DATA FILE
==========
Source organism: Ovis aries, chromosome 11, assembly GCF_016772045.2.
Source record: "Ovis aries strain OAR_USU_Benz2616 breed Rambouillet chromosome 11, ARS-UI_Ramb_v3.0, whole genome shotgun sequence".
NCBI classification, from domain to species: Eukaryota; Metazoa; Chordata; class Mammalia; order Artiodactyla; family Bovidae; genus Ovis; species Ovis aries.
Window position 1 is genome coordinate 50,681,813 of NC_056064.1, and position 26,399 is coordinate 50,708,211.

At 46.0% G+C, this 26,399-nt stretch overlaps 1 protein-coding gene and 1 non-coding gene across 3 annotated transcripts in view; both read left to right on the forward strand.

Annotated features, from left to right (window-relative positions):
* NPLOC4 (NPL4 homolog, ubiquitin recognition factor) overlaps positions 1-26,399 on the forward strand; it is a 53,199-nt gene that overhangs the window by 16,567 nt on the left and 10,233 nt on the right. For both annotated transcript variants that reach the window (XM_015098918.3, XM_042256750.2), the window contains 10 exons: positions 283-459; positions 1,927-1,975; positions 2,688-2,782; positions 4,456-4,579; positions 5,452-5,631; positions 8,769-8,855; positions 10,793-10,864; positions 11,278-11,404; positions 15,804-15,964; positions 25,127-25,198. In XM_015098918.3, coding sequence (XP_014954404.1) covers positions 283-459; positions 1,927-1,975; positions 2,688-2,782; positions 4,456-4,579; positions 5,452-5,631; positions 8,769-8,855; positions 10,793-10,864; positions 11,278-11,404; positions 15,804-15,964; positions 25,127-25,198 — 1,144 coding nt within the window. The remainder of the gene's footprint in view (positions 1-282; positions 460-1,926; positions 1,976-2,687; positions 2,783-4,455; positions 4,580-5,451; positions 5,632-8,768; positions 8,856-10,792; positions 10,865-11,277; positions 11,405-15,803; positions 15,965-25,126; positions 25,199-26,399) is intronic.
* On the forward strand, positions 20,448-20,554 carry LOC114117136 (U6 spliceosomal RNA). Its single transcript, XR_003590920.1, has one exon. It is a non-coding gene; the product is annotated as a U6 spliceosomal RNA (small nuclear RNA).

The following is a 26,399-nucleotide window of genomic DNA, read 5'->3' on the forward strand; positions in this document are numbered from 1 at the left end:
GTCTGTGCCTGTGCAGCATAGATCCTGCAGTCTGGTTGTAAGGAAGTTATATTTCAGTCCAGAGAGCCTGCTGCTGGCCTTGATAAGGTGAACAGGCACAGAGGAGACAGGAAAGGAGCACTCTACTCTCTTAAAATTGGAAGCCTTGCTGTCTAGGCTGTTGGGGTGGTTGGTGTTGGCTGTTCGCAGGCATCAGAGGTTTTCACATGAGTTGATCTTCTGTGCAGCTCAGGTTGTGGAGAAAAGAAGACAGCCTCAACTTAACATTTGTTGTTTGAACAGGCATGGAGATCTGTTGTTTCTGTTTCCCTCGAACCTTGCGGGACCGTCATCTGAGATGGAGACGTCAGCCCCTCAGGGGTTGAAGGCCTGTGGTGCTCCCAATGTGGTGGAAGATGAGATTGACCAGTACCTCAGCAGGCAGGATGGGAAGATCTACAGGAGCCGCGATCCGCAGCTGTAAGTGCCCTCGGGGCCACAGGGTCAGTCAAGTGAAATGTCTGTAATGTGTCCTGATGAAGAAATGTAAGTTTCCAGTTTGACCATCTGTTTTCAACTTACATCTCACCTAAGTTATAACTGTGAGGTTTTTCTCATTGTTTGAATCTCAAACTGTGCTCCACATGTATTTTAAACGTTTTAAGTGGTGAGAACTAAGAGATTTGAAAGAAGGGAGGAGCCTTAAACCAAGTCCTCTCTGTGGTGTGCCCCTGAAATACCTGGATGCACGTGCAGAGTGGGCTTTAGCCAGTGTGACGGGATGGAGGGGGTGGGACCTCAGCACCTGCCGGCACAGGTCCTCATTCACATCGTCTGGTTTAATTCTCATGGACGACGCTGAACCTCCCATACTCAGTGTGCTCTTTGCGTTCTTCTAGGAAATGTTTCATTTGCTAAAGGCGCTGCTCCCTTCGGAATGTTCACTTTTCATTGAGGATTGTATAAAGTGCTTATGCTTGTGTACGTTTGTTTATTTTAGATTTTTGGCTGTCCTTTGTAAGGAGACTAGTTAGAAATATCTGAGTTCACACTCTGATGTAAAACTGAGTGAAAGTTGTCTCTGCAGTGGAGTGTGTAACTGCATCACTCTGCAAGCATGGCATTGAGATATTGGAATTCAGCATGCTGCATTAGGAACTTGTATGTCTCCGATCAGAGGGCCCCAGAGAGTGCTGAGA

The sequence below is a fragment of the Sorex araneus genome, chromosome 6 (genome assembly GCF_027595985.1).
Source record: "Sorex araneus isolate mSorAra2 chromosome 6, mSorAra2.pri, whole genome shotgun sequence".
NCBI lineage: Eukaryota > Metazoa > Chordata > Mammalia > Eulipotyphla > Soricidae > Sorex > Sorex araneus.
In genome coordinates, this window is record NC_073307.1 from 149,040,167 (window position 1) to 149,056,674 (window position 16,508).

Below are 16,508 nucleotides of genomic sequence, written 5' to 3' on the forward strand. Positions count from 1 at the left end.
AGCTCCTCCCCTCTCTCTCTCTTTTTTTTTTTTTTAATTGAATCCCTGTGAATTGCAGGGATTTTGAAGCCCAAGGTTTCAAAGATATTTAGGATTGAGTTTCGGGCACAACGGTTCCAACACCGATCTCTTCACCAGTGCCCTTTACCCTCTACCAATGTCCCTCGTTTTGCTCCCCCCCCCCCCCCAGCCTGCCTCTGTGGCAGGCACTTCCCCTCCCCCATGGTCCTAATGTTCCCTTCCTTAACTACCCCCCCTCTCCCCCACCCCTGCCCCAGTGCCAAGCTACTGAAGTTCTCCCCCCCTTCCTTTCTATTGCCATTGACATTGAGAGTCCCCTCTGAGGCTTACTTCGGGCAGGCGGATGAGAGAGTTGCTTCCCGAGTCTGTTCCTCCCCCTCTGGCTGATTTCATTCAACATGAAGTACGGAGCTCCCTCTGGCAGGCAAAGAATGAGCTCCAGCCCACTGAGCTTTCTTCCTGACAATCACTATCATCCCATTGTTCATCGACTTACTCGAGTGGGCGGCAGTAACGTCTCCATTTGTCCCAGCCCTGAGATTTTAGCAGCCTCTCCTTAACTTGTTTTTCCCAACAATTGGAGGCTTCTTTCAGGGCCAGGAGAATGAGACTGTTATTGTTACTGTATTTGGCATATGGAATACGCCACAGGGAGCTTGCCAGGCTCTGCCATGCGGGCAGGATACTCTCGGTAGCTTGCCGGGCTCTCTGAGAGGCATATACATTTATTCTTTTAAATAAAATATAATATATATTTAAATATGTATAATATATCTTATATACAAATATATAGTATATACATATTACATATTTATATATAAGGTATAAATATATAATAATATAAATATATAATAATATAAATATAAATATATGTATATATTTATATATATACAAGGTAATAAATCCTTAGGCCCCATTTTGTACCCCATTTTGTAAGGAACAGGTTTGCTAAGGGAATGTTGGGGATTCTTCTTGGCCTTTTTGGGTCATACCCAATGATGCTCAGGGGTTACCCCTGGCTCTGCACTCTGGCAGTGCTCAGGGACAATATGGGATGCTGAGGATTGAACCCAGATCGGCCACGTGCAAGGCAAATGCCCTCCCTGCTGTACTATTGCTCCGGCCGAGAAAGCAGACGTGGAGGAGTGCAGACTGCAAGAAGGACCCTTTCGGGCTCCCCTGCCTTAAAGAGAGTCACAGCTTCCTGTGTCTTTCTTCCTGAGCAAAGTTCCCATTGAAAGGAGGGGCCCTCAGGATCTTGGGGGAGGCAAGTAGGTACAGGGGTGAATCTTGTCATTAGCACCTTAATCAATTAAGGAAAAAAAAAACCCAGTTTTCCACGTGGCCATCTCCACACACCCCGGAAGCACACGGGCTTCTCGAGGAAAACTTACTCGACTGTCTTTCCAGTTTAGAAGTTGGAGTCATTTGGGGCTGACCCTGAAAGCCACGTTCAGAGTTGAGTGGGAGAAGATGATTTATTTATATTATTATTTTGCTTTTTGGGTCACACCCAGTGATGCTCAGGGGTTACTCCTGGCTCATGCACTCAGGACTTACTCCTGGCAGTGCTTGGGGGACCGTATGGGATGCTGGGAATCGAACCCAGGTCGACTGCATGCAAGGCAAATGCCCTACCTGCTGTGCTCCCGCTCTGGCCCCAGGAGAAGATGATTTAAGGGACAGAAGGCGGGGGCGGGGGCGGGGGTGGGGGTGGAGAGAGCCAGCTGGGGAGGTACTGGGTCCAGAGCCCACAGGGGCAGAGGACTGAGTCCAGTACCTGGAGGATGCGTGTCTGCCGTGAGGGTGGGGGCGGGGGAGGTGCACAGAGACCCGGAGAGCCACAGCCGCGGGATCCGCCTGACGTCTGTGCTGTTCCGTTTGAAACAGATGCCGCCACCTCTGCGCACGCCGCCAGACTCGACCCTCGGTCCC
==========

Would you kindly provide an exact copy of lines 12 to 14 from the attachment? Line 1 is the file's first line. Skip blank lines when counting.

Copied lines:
Source record: "Sorex araneus isolate mSorAra2 chromosome 6, mSorAra2.pri, whole genome shotgun sequence".
NCBI lineage: Eukaryota > Metazoa > Chordata > Mammalia > Eulipotyphla > Soricidae > Sorex > Sorex araneus.
In genome coordinates, this window is record NC_073307.1 from 149,040,167 (window position 1) to 149,056,674 (window position 16,508).